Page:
- Install one damper first and experiment with subsequent ones to find what works best for your cabinets.
Step 4 - Adjust the damper to the door
After the damper is installed open and shut the cabinet door a few times. If the door closes too quickly then adjust the damper to have more closing force. But for smaller doors the damper may prevent the cabinet door from closing altogether. In this case simply adjust the damper for less pressure.
In my kitchen I have doors as small as 10″ wide by 14″ high and the Blum dampers have adjusted down to their weight.
Finally, with the Blum damper the only downside is you’ll need a Phillips screwdriver to perform the adjustment. But, for upper cabinets this is also a benefit as you can reach most without a ladder. Don’t be drawn into cheaper versions with a thumb screw adjustment. With my Blum dampers I have had to adjust just a handful over a decade of use.
Frequently Asked Questions for Soft Close Cabinet Door Dampers
How many dampers do I need per cabinet door?
You’ll typically need only one damper per door unless you have an exceptionally heavy and tall door. And, in my kitchen I have heavy cherry doors 18″ wide by 42″ tall and one Blum damper has worked just fine.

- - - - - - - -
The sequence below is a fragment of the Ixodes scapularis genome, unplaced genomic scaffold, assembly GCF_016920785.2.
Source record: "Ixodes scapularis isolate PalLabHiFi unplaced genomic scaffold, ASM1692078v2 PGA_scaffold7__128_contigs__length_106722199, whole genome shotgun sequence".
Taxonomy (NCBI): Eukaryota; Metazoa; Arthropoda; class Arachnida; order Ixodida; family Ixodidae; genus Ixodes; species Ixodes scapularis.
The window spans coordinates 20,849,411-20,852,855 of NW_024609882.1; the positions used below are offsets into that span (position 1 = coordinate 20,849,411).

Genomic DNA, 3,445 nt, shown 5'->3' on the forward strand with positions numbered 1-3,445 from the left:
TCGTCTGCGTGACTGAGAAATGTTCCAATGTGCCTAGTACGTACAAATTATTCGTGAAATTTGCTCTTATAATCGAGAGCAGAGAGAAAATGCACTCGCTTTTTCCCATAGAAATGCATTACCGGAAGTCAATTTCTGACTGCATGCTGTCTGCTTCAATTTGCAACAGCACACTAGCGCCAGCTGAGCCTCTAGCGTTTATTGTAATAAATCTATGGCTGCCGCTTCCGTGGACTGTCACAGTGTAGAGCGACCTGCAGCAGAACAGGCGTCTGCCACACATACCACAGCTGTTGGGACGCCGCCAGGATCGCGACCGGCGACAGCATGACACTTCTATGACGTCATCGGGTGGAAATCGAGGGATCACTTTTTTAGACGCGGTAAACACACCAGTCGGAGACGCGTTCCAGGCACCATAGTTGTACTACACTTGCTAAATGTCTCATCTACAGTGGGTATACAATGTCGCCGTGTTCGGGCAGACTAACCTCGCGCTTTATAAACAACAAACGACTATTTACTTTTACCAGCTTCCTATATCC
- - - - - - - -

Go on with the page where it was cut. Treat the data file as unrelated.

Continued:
Will a slow close adapter work on any type of door?
These dampers are built to be universal for cabinets where the hinge is fully concealed. And this includes both face frame and frameless construction. However, if you have a surface mounted hinge these *might* work for your doors and the best way to find out is purchasing one to see if it will work.
How do you adjust soft close dampers?
Most soft close adapters have a screw that can be used to set the tension of the fluid damper that controls it’s action. This is often required for smaller and larger doors to precisely control the speed and closing action of the door.
Last update on 2021-07-21 at 19:32 / Affiliate links / Images from Amazon Product Advertising API